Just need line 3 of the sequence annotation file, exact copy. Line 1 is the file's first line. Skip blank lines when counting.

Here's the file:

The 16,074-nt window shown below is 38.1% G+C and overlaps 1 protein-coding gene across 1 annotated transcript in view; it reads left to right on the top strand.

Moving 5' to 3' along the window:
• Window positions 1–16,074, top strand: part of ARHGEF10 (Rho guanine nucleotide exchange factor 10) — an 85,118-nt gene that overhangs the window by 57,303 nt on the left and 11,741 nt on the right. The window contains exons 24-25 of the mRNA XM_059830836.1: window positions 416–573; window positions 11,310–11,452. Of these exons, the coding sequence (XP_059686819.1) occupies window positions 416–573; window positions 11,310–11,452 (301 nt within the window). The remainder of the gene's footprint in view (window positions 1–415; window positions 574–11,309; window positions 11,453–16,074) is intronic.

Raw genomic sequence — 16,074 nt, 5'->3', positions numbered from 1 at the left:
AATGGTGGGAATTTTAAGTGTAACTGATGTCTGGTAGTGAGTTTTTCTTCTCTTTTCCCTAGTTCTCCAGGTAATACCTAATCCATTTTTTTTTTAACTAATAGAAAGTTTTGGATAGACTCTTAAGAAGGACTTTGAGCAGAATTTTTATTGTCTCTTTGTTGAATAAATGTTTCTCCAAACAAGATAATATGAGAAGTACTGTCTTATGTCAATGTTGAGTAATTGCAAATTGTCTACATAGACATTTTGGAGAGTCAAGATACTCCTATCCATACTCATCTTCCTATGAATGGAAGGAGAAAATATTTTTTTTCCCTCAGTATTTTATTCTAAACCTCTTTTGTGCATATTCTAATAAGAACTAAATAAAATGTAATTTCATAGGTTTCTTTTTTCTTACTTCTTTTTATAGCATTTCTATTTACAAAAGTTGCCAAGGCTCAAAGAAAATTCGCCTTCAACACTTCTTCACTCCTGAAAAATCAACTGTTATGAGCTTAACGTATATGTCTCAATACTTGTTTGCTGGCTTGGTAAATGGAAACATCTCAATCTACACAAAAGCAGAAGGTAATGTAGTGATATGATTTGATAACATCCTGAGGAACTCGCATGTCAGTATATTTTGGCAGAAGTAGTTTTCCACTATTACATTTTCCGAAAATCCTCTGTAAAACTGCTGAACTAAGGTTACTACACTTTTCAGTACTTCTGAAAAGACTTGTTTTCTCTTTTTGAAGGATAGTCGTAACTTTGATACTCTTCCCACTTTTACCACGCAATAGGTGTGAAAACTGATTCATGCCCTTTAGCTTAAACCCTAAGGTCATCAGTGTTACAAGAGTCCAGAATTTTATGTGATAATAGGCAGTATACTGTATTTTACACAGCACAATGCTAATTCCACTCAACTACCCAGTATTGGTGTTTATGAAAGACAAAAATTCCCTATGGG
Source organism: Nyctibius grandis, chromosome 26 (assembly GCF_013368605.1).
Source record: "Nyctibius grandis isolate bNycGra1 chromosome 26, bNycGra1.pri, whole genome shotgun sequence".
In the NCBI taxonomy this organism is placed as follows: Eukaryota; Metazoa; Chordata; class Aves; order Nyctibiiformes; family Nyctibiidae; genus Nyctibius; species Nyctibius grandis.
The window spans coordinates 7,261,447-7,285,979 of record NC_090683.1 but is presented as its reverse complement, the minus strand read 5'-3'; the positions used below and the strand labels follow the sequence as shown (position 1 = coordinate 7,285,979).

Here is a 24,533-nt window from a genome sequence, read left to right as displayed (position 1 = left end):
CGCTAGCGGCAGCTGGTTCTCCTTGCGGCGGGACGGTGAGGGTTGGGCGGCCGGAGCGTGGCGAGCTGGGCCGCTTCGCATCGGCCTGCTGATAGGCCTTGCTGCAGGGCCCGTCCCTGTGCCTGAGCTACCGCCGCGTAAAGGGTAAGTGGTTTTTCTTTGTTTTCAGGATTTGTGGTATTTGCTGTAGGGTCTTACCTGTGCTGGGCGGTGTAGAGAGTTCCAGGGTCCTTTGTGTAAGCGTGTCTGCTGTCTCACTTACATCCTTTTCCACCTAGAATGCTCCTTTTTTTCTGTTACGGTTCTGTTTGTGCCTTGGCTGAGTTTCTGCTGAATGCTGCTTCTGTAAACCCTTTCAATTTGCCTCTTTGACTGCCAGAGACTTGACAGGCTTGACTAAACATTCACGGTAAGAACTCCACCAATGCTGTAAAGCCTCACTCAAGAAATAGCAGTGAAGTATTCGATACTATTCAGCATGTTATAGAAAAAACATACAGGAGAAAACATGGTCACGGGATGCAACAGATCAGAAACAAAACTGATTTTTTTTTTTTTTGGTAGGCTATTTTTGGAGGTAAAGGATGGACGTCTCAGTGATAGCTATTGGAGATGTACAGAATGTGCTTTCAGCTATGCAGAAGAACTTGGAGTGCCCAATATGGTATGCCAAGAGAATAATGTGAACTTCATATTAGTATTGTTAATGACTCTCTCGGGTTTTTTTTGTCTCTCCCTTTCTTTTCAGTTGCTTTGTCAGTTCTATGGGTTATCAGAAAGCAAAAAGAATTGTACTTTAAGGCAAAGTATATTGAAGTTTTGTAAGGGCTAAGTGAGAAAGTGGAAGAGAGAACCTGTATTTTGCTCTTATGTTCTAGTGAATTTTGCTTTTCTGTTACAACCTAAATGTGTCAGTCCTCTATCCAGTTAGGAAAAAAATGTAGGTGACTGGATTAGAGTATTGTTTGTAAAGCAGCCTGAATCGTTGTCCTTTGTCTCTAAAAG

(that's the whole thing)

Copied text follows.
• Window positions 1–16,074, top strand: part of ARHGEF10 (Rho guanine nucleotide exchange factor 10) — an 85,118-nt gene that overhangs the window by 57,303 nt on the left and 11,741 nt on the right. The window contains exons 24-25 of the mRNA XM_059830836.1: window positions 416–573; window positions 11,310–11,452. Of these exons, the coding sequence (XP_059686819.1) occupies window positions 416–573; window positions 11,310–11,452 (301 nt within the window). The remainder of the gene's footprint in view (window positions 1–415; window positions 574–11,309; window positions 11,453–16,074) is intronic.